Sunday, December 4, 2016

Open Access Journal: Iberia-Kolxetʻi : Sakʻartʻvelos klasikuri da adremedievuri periodis arkʻeologiur-istoriuli kvlevani = Iberia-Colchis : researches on the archeology and history of Georgia in the classical and early medieval period

 [First posted in AWOL 21 September 2014, updated 4 December 2016]

Iberia-Kolxetʻi : Sakʻartʻvelos klasikuri da adremedievuri periodis arkʻeologiur-istoriuli kvlevani = Iberia-Colchis : researches on the archeology and history of Georgia in the classical and early medieval period
ISSN: 1512-4207
Iberia-Colchis იბერია-კოლხეთი (Researches on the Archaeology and History of Georgia in the Classical and Early Medieval Period)

C’est une revue géorgienne consacré à l’archéologie et l’histoire anciennes et médiévales de la Géorgie. [Description from here]




2016Iberia-Colchis N12გამყრელიძე, გელა; Gamkrelidze, Gela

2015Iberia-Colchis N11გამყრელიძე, გელა; Gamkrelidze, Gela

2014Iberia-Colchis N10გამყრელიძე, გელა; Gamkrelidze, Gela

2013Iberia-Colchis N9გამყრელიძე, გელა; Gamkrelidze, Gela

2007Iberia-Colchis N3გამყრელიძე, გელა; Gamkrelidze, Gela

2008Iberia-Colchis N4გამყრელიძე, გელა; Gamkrelidze, Gela

2011Iberia-Colchis N7გამყრელიძე, გელა; Gamkrelidze, Gela

2010Iberia-Colchis N6გამყრელიძე, გელა; Gamkrelidze, Gela

2009Iberia-Colchis N5გამყრელიძე, გელა; Gamkrelidze, Gela

2012Iberia-Colchis N8გამყრელიძე, გელა; Gamkrelidze, Gela

Saturday, December 3, 2016

New Open Access Journal: In-Scription: revue en ligne d'études épigraphiques

In-Scription: revue en ligne d'études épigraphiques
http://in-scription.edel.univ-poitiers.fr/css/images/fond-bandeau.png
La revue In-Scription: revue en ligne d'études épigraphiques propose de créer le premier lieu de publication en ligne de textes scientifiques consacrés à l'étude des écritures médiévales en dehors du monde manuscrit, et en particulier à celle des inscriptions médiévales. Elle est animée par l'équipe du Corpus des inscriptions de la France médiévale de Poitiers (CESCM) et entend favoriser la publication dans des délais courts de textes originaux en français et en anglais, produits notamment par de jeunes chercheurs. Un comité de lecture évalue la qualité et la pertinence des textes et sollicite des expertises extérieures le cas échéant. Le responsable prépare la publication en lien avec les auteurs et le webmaster. La revue entend publier les textes au fil de l'eau afin de mettre les textes le plus rapidement possible à disposition d'une communauté scientifique qui possède aujourd'hui assez peu de journaux spécialisés.

Open Access Book: Das Mausoleum von Belevi

Das Mausoleum von Belevi

Author:
ISBN: 9783700177586 Year: Pages: 576 Seiten Language: de
Publisher: Verlag der Österreichischen Akademie der Wissenschaften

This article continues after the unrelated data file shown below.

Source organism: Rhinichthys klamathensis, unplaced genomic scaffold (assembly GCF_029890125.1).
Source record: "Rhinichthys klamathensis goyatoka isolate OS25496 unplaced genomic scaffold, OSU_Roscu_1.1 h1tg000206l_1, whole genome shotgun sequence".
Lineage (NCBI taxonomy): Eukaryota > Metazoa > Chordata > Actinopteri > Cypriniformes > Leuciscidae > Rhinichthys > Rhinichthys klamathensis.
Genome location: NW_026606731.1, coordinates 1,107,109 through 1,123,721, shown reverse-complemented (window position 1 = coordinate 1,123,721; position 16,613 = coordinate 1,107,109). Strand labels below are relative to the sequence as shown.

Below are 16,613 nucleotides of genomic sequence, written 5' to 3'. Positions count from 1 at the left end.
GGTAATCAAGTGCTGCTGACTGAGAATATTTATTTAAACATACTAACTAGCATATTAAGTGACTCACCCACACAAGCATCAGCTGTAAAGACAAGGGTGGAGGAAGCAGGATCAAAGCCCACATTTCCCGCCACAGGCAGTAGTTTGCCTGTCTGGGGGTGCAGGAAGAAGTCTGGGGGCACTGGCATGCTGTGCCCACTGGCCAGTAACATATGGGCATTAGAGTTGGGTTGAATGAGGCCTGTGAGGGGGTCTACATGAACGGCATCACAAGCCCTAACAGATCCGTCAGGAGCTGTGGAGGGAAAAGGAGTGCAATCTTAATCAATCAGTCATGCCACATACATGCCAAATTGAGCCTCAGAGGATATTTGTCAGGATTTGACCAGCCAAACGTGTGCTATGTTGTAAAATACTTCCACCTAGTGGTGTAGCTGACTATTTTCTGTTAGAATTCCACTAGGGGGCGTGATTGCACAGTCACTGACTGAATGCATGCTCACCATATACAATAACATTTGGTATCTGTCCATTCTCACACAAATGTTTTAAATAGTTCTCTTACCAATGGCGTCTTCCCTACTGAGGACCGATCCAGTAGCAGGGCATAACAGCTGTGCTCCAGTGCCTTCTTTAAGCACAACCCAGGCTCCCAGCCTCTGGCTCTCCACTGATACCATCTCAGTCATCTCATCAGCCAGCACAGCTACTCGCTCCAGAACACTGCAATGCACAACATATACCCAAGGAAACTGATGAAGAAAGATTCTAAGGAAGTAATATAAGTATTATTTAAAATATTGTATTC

Subject: History of arts --- Arts in general --- Architecture --- History --- Archaeology --- Religion --- Social Sciences --- Zoology --- Biology --- Geology --- Earth Sciences
License:
Abstract The current volume of the Forschungen in Ephesos presents the concluding results of the recent archaeological and art-hisorical investigations at the monumental tomb in the hinterland of Ephesos. The date ot the Mausoleum can be fixed accumulative between 310 and 280/70 BC and following the interpretation of references regarding the monument`s dedication and the sources for the historical events Antigonos I. Monophthalmos is recognised as the newly identified personality to whom the Mausoleum belonged.
Der aktuelle Band der Forschungen in Ephesos ist den abschließenden aktuellen archäologischen und kunsthistorischen Untersuchungen an dem monumentalen Grabbau im Hinterland von Ephesos gewidmet. Auf Basis des akkumulativ gewonnenen Datierungsansatzes in die Jahre 310 bis 280/270 v. Chr., der Interpretation der am Monument angetroffenen Hinweise auf den Stifter und der Analyse der Quellen zur Ereignisgeschichte wird Antigonos I. Monophthalmos als neuer Grabherr des Mausoleums vorgeschlagen.

Friday, December 2, 2016

POST-CLASSICAL LATIN: SOURCES AND TOOLS

POST-CLASSICAL LATIN: SOURCES AND TOOLS
Daniel Hadas
Please note that none of the lists are to be seen as complete, or free from all errors

Open Greek and Latin Project of the Open Philology Project

Open Greek and Latin Project of the Open Philology Project
The ultimate goal is to represent every source text produced in Classical Greek or Latin from antiquity through the present, including texts preserved in manuscript tradition as well as on inscriptions, papyri, ostraca and other written artifacts.  Over the course of the next five years, we will focus upon converting as much Greek and Latin, available as scanned printed books, into an open, dynamic corpus, continuously augmented and improved by a combination of automated processes and human contributions of many kinds. The focus upon Greek and Latin reflects both the belief that we have an obligation to disseminate European cultural heritage and the observation that recent advances in OCR technology for Greek and Latin make these intertwined languages ready for large-scale work.